While it’s impossible to compare some of the Atlantic’s largest tropical systems, a look at the last two hurricanes that lashed Beaufort County with dangerous wind, rain and storm surge in the past three years can tell us a little more about what to anticipate from Hurricane Dorian.
Hurricane Dorian is expected to dump 6-12 inches of rain with storm surge of up to 4 to 7 feet. It should bring wind gusts up to 85 mph with sustained winds around 50 to 65 mph, according to the National Hurricane Center’s 2 p.m. update.
The center of the Category 2 storm is now expected to track about 50 miles off Beaufort County’s coast, slightly closer than predicted at 8 a.m. Wednesday.
Beaufort County evacuation orders have been in place for more than two days now ahead of the storm.
Forecasters are most worried about storm surge in Beaufort County as Dorian approaches.
“Those storm surge levels could be similar to Matthew or Irma, or worse,” Ron Morales, meteorologist at the National Weather Service in Charleston said.
Since 2016, Beaufort County has endured 2 major tropical events — Matthew in 2016 and Irma in 2017.
“Matthew was a lesson in wind for us,” Beaufort County Emergency Management director Lt. Col. Neil Baxley said in 2017. “Irma was a lesson in surge.”
Here is how those Dorian numbers compare with Irma and Matthew in Beaufort County.
Matthew Oct. 8 2016
- Highest wind speed: 88 mph on Hilton Head Island
- Tallest storm surge: The closest instrument to measure the surge, at Fort Pulaski, recorded a 12.5 foot surge, a record for that tidal gauge. In Beaufort County, highest unofficially recorded amount a 8.73 foot surge at the May River.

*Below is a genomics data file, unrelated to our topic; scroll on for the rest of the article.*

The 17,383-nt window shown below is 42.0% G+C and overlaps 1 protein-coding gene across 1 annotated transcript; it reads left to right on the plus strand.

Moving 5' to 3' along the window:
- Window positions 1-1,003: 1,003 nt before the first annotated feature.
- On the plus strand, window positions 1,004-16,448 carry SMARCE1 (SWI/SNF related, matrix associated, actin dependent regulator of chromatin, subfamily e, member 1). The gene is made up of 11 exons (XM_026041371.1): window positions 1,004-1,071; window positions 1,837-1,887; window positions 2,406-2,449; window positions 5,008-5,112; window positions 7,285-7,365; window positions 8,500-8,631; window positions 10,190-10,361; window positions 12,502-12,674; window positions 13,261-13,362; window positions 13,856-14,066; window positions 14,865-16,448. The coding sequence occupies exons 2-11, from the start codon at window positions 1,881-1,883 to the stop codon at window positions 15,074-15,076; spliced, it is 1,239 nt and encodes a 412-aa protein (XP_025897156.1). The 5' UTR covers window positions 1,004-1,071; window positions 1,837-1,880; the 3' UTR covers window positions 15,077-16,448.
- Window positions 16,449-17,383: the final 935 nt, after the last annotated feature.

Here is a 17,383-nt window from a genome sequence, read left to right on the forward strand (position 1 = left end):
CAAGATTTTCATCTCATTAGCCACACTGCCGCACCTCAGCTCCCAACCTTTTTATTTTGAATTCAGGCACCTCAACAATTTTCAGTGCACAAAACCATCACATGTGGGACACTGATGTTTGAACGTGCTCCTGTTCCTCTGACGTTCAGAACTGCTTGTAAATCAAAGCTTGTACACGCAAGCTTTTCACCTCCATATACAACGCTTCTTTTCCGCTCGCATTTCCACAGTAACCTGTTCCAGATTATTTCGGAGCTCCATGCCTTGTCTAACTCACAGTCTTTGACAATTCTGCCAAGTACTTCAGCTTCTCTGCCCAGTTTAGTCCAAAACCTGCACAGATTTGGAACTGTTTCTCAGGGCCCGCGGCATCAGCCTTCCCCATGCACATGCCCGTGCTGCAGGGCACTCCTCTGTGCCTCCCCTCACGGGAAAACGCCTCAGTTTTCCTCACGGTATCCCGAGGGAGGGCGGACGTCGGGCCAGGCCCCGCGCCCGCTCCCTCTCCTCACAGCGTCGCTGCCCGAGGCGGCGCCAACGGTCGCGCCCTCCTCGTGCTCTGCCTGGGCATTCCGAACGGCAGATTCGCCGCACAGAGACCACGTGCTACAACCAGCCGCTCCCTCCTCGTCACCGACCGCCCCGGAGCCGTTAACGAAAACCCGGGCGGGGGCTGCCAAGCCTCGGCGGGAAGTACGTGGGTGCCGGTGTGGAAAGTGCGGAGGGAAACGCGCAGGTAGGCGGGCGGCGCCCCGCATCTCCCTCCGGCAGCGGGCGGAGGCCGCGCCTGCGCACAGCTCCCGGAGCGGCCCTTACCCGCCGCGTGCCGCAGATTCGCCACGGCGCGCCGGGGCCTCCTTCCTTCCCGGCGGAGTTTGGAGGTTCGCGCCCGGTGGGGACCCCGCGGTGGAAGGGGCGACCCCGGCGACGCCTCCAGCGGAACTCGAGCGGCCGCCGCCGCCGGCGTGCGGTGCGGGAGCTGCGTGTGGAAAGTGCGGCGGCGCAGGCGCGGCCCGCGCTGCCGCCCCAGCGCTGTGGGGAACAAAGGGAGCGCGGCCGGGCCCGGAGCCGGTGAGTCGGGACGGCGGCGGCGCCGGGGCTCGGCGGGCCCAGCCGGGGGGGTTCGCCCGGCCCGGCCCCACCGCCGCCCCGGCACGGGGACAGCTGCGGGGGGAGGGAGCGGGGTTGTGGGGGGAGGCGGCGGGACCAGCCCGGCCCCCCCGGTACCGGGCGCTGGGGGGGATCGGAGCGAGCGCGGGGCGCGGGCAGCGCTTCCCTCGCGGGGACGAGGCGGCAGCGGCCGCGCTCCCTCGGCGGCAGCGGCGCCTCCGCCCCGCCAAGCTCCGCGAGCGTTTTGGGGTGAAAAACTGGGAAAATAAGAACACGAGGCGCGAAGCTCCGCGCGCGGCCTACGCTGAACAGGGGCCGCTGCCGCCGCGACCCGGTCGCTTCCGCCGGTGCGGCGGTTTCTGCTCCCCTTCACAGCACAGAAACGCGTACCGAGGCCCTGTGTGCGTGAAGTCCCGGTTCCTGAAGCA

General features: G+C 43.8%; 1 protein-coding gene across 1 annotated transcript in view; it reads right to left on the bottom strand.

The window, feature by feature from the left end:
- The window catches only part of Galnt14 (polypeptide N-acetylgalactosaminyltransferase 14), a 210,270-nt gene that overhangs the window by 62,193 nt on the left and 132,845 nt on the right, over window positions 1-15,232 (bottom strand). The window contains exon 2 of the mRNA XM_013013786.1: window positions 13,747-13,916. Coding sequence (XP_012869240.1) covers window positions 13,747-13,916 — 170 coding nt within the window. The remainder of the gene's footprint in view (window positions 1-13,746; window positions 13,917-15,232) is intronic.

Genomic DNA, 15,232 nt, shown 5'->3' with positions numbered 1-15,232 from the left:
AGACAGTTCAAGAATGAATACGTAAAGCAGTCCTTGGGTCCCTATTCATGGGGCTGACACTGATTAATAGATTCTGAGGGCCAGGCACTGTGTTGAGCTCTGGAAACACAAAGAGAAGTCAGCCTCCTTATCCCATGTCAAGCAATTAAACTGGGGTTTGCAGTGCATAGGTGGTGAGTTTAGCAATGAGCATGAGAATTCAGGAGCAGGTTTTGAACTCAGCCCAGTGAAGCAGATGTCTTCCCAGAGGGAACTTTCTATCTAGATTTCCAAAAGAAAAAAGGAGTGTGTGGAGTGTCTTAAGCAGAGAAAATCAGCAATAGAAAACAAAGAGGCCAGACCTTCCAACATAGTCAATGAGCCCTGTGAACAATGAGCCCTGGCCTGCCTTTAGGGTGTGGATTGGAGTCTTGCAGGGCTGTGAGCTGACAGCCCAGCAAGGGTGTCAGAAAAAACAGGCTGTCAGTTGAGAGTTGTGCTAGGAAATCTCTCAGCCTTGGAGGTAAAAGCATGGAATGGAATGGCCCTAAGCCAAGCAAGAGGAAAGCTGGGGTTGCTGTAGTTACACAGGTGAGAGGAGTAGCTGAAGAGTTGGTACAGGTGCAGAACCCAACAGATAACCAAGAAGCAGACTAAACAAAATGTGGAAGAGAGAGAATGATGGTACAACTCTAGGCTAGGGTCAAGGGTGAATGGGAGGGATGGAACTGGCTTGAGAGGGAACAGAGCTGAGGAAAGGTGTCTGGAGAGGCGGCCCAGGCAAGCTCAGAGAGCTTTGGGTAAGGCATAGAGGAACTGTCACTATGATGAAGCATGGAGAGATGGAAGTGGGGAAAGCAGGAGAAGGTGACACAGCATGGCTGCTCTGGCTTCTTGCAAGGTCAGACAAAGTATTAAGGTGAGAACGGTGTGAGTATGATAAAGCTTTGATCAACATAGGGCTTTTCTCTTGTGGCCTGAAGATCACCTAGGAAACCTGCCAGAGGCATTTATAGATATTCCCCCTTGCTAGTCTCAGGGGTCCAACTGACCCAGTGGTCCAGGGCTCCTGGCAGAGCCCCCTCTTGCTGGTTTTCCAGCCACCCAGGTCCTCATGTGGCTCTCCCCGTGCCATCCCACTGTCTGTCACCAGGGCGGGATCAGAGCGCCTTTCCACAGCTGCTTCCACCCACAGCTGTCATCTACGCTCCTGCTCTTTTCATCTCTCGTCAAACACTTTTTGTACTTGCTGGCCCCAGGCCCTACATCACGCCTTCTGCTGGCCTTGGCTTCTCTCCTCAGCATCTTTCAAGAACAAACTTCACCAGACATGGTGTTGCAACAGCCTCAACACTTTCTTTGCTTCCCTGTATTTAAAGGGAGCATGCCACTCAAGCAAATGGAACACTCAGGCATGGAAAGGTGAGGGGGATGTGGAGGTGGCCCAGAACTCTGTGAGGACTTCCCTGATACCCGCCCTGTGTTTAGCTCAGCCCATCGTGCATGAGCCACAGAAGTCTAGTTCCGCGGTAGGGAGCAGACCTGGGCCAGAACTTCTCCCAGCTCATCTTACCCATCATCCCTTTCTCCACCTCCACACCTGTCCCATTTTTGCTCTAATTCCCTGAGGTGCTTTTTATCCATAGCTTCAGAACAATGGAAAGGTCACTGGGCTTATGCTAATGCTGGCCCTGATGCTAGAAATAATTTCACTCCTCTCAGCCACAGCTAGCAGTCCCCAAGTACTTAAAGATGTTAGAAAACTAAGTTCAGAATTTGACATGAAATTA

- Highest total rainfall: 14.04 inches on Hilton Head
- Closest storm came to county: 5 to 10 miles offshore from Hilton Head Island
- When peak of storm hit: 5 a.m. Oct. 8
Beaufort County power outages: 80,000
- Category: 1
- Evacuation duration: About five days; afternoon of Oct. 4 to evening of Oct. 9; Hilton Head bridge reopened 2:45 p.m. Oct. 11
Irma Sept. 11 2017
- Highest wind speed: 75 mph on Parris Island
- Tallest storm surge: The closest instrument to measure the surge, at Fort Pulaski, recorded a 12.5 foot surge, recorded a 12.24 foot surge, the second highest on record. In Beaufort County, unofficially recorded amount a 8.73 foot surge at the May River.
Highest total rainfall: 7.44 inches near Pritchardville
Closest storm came to county: After making landfall in the Florida keys, Irma moved north near the west Florida coast while weakening to a tropical storm before moving into southwest GA and continuing to weaken
- When peak of storm hit: Noon Sept. 11, 2017
- Beaufort County power outages: 37,000
- Category: Tropical Storm
- Evacuation Duration: About three days; 10 a.m. Sept. 9 to 9:15 a.m. Sept. 12
Source: The National Weather Service, Island Packet archives